5. Budae jjigae
A sad story or a tale of triumph against adversity, depending on how you look at it.
Budae jjigae, literally, “Army Stew”, was created during the Korean War when people weren’t exactly living their best lives.
They were so desperate for food, they put leftovers from the US Army like Spam into Kimchi stew.
Koreans ran with it and now you can find Budae jjigae chain restaurants all over the country.
The modern version has kimchi, gochujang, hot dogs, spam, soy beans, green onions, rice cake, and some ramyun noodles.
Needless to say, I was thrilled to discover this when I first moved to Korea. I felt like it was made for me.
Budae jjigae is the second-best hangover cure after Ppyeo haejangguk in my opinion.
6. Korean Corn Dog
For when you can’t be bothered to lift each french fry to your mouth.
Korean corn dogs answer the question of how can you take something naughty and make it naughtier?
Adding cheese, sugar and wrapping it in french fries of course.
How did we get here?
Corn dogs became popular as Korean street food in the 80s.
Myungrang Hot Dog in Busan recently kicked off the trend where corn dogs have become a delicious Frankenstein’s Monster. They use flour, sticky rice flour and yeast to make the dough for a nice chewy texture.
With this and things like fried Kimbap, it seems like Koreans are trying to out-American us.
7. Korean Fried Chicken
Another entry that came to be thanks to the U.S. Army.
Rumor has it that troops from the Southern states brought the recipe to Koreans, who promptly made it sweeter and spicier.
Now Korean fried chicken is a serious business in the country with many retirees opening up their own restaurant.
I used to eat this once a week with beer of course (치맥, chi-maek) much to the chagrin of my waistline.
The best brand in Korea is Gyeonga Doo Mari from Cheongju in my opinion.
8. Choco Pie
Moon pies have been big down south for over 100 years and are kind of a proto-smore with marshmallow fluff tucked between two graham crackers.
They were created in Tennessee during the great depression to pack in the calories. Moon Pies evolved to be covered in chocolate and contain cake instead of crackers.
Tongyang Confectionery (Orion) created the Choco Pie after one of their development technicians sampled a similar sweet sold in an American hotel in Korea.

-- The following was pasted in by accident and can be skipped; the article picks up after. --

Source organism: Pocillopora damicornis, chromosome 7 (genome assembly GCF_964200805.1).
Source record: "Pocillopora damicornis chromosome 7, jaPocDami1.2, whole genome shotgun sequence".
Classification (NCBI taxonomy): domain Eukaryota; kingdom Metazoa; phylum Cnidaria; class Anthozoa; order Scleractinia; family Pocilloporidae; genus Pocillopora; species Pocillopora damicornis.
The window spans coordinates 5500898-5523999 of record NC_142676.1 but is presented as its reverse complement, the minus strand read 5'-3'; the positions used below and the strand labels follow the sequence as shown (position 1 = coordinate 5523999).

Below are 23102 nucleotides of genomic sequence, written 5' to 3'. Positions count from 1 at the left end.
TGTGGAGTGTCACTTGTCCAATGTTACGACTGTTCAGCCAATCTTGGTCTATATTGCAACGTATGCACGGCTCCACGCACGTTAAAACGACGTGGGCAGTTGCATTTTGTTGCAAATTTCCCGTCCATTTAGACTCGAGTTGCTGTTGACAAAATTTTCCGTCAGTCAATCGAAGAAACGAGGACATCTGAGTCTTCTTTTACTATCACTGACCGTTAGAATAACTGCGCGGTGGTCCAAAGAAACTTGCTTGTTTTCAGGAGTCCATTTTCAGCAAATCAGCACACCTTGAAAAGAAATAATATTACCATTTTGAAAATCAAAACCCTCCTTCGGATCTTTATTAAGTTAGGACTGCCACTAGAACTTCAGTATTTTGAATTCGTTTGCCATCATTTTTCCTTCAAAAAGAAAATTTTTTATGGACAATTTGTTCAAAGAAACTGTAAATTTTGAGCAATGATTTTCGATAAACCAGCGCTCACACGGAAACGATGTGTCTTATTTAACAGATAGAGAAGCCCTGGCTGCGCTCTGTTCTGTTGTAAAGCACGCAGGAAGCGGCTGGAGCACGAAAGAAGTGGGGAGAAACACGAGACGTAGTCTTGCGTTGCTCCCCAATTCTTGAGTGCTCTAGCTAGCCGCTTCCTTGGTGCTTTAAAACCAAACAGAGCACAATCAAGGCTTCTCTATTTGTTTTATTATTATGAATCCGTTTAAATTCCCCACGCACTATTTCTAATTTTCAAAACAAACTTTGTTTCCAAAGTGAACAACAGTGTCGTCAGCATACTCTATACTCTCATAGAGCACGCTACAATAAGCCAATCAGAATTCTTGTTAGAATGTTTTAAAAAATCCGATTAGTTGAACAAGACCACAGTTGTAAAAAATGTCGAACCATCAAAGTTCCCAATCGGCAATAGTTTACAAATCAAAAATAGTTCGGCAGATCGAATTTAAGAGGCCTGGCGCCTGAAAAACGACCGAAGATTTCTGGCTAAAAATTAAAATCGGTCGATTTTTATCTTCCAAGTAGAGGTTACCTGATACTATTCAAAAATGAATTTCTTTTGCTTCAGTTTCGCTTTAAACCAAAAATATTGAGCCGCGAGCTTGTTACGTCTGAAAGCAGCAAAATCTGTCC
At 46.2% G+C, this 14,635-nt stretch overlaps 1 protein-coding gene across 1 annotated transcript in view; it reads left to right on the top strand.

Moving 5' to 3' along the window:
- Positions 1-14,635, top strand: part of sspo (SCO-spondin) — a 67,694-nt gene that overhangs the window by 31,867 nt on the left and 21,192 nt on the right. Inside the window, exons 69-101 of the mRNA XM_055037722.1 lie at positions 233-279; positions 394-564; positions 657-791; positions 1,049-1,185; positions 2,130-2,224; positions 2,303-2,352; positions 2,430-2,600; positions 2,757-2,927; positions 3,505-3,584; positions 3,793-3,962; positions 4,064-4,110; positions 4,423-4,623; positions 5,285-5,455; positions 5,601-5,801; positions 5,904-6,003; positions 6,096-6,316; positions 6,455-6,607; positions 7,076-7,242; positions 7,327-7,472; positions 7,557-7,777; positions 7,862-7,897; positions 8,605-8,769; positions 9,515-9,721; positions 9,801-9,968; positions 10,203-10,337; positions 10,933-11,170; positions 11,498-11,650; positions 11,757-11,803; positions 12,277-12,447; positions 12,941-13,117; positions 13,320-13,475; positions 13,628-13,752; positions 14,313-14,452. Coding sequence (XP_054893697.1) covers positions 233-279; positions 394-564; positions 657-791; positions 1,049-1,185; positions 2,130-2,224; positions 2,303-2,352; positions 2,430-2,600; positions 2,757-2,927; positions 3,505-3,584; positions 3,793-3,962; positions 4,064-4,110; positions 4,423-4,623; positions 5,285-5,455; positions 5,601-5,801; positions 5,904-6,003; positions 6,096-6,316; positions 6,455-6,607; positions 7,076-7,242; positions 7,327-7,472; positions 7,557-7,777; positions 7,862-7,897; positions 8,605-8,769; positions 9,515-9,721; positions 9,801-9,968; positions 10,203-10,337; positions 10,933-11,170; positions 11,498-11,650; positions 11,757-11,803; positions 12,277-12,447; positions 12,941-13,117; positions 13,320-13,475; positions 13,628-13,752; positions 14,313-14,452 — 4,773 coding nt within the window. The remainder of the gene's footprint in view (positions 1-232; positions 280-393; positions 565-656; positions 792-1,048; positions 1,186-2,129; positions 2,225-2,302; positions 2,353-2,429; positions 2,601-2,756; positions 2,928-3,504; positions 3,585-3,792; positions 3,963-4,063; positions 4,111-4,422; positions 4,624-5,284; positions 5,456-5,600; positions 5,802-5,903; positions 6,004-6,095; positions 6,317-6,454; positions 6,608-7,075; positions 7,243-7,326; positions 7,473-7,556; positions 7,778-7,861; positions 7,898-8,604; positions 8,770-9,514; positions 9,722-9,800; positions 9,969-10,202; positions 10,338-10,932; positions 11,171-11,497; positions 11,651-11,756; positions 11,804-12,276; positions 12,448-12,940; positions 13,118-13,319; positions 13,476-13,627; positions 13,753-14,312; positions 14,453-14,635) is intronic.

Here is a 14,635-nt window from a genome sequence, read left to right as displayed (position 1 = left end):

Now, it’s an iconic snack all over the Peninsula. Koreans grow up eating Choco Pies (it’s kind of like their Hershey’s Chocolate), then guys fall in love with it once again during military service.
Eventually, North Koreans first experienced the snack in the factory city of Kaesong.
Choco Pies are so huge in North Korea that they’re the first thing a defector asked for when he made it south.
South Korea even sent 10,000 up North by air balloon as a form of snack diplomacy.
If you like Choco Pies and ever make it to Korea, get the PNB version in Jeonju. They’re fresher and made with better ingredients.
9. American Fried Rice
A dish with two origin stories.
A chef at a restaurant created it for American troops outside Korat (Nakhon Ratchasima Province) during the Vietnam War.
The owner of an airport restaurant made it from leftover eggs, bacon, hotdogs and fried rice from a canceled flight in the 1950s.
Either way, this dish has taken off since then and made it full circle back to the shores of the USA.
I’ve been visiting Thailand for fifteen years, but never noticed this one until it became popular on the internet. I didn’t think American Fried Rice was a thing until my friend in the states asked about it.
I found it soon after at a random restaurant. I guess I had to see it to believe it.
Now I notice it more and more. Baader–Meinhof phenomenon in action.
Thais can make anything taste good, so this dish isn’t half bad.
Omelet filled with rice, covered with ketchup and cheese? We’re gonna go ahead and say it’s American, even though it was invented in Japan. *wink
A portmanteau of “omelette” and “rice”, this one is said to have been invented to quickly feed hotel staff in Ginza.
It’s not my favorite dish, but it’s great for breakfast or lunch when you want to be full but not comatose.